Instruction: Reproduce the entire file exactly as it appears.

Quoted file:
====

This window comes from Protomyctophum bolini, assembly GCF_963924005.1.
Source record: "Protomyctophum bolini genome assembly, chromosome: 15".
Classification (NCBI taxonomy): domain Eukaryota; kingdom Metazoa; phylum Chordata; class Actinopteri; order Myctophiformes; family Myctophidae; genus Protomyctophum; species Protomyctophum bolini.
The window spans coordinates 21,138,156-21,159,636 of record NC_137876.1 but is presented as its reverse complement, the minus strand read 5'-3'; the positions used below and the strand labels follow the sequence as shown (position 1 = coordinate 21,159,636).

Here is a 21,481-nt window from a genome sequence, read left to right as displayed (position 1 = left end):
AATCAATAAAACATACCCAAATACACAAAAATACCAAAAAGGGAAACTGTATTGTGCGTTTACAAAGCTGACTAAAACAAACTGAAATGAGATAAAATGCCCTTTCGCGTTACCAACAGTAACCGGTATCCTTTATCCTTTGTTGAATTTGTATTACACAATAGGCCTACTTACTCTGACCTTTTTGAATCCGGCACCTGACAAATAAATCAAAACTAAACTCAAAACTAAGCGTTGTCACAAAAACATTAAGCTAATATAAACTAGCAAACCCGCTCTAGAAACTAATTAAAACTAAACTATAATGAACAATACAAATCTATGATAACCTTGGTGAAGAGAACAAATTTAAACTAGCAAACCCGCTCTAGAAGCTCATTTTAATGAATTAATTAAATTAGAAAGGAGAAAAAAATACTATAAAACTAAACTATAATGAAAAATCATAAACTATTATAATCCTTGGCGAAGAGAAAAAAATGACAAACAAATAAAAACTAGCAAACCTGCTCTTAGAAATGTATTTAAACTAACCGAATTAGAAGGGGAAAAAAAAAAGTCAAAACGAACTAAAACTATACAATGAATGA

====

This window comes from Protomyctophum bolini, assembly GCF_963924005.1.
Source record: "Protomyctophum bolini genome assembly, chromosome: 15".
Classification (NCBI taxonomy): domain Eukaryota; kingdom Metazoa; phylum Chordata; class Actinopteri; order Myctophiformes; family Myctophidae; genus Protomyctophum; species Protomyctophum bolini.
The window spans coordinates 21,138,156-21,159,636 of record NC_137876.1 but is presented as its reverse complement, the minus strand read 5'-3'; the positions used below and the strand labels follow the sequence as shown (position 1 = coordinate 21,159,636).

Here is a 21,481-nt window from a genome sequence, read left to right as displayed (position 1 = left end):
AATCAATAAAACATACCCAAATACACAAAAATACCAAAAAGGGAAACTGTATTGTGCGTTTACAAAGCTGACTAAAACAAACTGAAATGAGATAAAATGCCCTTTCGCGTTACCAACAGTAACCGGTATCCTTTATCCTTTGTTGAATTTGTATTACACAATAGGCCTACTTACTCTGACCTTTTTGAATCCGGCACCTGACAAATAAATCAAAACTAAACTCAAAACTAAGCGTTGTCACAAAAACATTAAGCTAATATAAACTAGCAAACCCGCTCTAGAAACTAATTAAAACTAAACTATAATGAACAATACAAATCTATGATAACCTTGGTGAAGAGAACAAATTTAAACTAGCAAACCCGCTCTAGAAGCTCATTTTAATGAATTAATTAAATTAGAAAGGAGAAAAAAATACTATAAAACTAAACTATAATGAAAAATCATAAACTATTATAATCCTTGGCGAAGAGAAAAAAATGACAAACAAATAAAAACTAGCAAACCTGCTCTTAGAAATGTATTTAAACTAACCGAATTAGAAGGGGAAAAAAAAAAGTCAAAACGAACTAAAACTATACAATGAATGA